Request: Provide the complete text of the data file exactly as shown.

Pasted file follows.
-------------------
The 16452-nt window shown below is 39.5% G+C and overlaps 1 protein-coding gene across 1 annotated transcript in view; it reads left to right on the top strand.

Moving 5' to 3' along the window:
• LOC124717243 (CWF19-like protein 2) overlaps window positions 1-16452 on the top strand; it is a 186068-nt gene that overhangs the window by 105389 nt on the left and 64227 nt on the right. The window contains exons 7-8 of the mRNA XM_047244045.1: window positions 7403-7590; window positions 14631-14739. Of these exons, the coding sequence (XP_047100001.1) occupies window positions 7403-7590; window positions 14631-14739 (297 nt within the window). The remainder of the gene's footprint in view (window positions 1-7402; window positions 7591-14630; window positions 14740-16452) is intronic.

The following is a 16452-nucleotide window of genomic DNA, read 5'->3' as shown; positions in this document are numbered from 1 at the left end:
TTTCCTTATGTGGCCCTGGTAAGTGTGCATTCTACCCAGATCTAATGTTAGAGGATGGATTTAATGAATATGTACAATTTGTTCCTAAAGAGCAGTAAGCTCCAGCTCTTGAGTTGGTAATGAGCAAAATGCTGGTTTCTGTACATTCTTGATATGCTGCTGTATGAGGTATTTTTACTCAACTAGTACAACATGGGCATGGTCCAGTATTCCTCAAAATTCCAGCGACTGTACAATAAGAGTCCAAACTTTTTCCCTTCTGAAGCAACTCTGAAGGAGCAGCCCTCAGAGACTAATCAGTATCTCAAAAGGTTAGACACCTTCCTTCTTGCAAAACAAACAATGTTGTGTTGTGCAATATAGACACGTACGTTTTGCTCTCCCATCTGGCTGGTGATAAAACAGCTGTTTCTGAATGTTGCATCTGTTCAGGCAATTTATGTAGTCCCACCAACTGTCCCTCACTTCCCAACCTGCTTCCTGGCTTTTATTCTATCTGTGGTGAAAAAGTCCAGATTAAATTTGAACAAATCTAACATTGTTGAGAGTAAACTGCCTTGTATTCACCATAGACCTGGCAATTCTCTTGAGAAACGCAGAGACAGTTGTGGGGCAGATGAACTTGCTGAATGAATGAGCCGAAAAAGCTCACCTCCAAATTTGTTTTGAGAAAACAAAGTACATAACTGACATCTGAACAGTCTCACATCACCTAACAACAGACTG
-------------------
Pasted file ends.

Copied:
The 16452-nt window shown below is 39.5% G+C and overlaps 1 protein-coding gene across 1 annotated transcript in view; it reads left to right on the top strand.

Moving 5' to 3' along the window:
• LOC124717243 (CWF19-like protein 2) overlaps window positions 1-16452 on the top strand; it is a 186068-nt gene that overhangs the window by 105389 nt on the left and 64227 nt on the right. The window contains exons 7-8 of the mRNA XM_047244045.1: window positions 7403-7590; window positions 14631-14739. Of these exons, the coding sequence (XP_047100001.1) occupies window positions 7403-7590; window positions 14631-14739 (297 nt within the window). The remainder of the gene's footprint in view (window positions 1-7402; window positions 7591-14630; window positions 14740-16452) is intronic.

The following is a 16452-nucleotide window of genomic DNA, read 5'->3' as shown; positions in this document are numbered from 1 at the left end:
TTTCCTTATGTGGCCCTGGTAAGTGTGCATTCTACCCAGATCTAATGTTAGAGGATGGATTTAATGAATATGTACAATTTGTTCCTAAAGAGCAGTAAGCTCCAGCTCTTGAGTTGGTAATGAGCAAAATGCTGGTTTCTGTACATTCTTGATATGCTGCTGTATGAGGTATTTTTACTCAACTAGTACAACATGGGCATGGTCCAGTATTCCTCAAAATTCCAGCGACTGTACAATAAGAGTCCAAACTTTTTCCCTTCTGAAGCAACTCTGAAGGAGCAGCCCTCAGAGACTAATCAGTATCTCAAAAGGTTAGACACCTTCCTTCTTGCAAAACAAACAATGTTGTGTTGTGCAATATAGACACGTACGTTTTGCTCTCCCATCTGGCTGGTGATAAAACAGCTGTTTCTGAATGTTGCATCTGTTCAGGCAATTTATGTAGTCCCACCAACTGTCCCTCACTTCCCAACCTGCTTCCTGGCTTTTATTCTATCTGTGGTGAAAAAGTCCAGATTAAATTTGAACAAATCTAACATTGTTGAGAGTAAACTGCCTTGTATTCACCATAGACCTGGCAATTCTCTTGAGAAACGCAGAGACAGTTGTGGGGCAGATGAACTTGCTGAATGAATGAGCCGAAAAAGCTCACCTCCAAATTTGTTTTGAGAAAACAAAGTACATAACTGACATCTGAACAGTCTCACATCACCTAACAACAGACTG